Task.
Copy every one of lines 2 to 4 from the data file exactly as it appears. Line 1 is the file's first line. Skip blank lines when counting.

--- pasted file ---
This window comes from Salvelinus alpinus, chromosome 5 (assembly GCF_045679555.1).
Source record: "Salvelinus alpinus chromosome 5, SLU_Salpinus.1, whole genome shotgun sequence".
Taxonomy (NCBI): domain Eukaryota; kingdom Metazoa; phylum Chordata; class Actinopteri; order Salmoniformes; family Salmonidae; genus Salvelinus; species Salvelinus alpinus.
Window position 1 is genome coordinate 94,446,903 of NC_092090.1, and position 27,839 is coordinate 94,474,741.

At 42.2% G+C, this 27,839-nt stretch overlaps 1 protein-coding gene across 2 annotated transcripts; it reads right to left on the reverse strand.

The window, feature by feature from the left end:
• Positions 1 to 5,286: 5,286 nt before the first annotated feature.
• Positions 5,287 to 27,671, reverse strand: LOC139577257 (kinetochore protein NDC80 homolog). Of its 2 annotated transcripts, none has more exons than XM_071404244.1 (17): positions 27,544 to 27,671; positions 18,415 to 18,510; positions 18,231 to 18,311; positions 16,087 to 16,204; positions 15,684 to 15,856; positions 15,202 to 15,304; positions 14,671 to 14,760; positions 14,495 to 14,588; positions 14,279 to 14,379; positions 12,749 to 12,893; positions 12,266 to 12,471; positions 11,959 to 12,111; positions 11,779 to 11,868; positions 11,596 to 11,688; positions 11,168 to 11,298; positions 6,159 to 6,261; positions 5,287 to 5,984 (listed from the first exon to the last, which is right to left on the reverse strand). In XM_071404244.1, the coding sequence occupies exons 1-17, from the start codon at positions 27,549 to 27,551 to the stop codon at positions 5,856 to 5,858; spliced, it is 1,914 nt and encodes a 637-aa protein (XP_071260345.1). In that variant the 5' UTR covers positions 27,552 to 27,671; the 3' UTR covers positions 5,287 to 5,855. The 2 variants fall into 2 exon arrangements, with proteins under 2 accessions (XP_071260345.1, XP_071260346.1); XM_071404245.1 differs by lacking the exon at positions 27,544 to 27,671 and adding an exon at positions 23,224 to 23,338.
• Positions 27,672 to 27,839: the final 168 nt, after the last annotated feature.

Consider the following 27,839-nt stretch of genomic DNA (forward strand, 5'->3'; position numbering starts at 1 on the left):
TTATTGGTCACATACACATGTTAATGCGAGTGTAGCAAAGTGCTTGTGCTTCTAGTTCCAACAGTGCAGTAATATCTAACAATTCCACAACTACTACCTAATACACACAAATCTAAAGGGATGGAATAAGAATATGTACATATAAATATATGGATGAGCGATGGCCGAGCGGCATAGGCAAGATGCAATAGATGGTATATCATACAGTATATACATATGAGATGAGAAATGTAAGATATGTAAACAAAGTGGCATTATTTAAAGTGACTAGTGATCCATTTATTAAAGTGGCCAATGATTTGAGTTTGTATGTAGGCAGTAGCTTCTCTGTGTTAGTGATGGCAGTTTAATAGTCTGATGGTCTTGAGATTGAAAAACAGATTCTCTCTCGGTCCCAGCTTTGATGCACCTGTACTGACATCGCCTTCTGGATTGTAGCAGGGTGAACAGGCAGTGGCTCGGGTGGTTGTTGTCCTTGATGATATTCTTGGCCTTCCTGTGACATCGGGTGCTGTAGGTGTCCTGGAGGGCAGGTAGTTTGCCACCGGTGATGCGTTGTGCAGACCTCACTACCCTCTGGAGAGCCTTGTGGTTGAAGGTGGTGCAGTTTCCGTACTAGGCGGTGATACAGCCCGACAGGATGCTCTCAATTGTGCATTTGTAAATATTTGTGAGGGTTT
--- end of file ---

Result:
Source record: "Salvelinus alpinus chromosome 5, SLU_Salpinus.1, whole genome shotgun sequence".
Taxonomy (NCBI): domain Eukaryota; kingdom Metazoa; phylum Chordata; class Actinopteri; order Salmoniformes; family Salmonidae; genus Salvelinus; species Salvelinus alpinus.
Window position 1 is genome coordinate 94,446,903 of NC_092090.1, and position 27,839 is coordinate 94,474,741.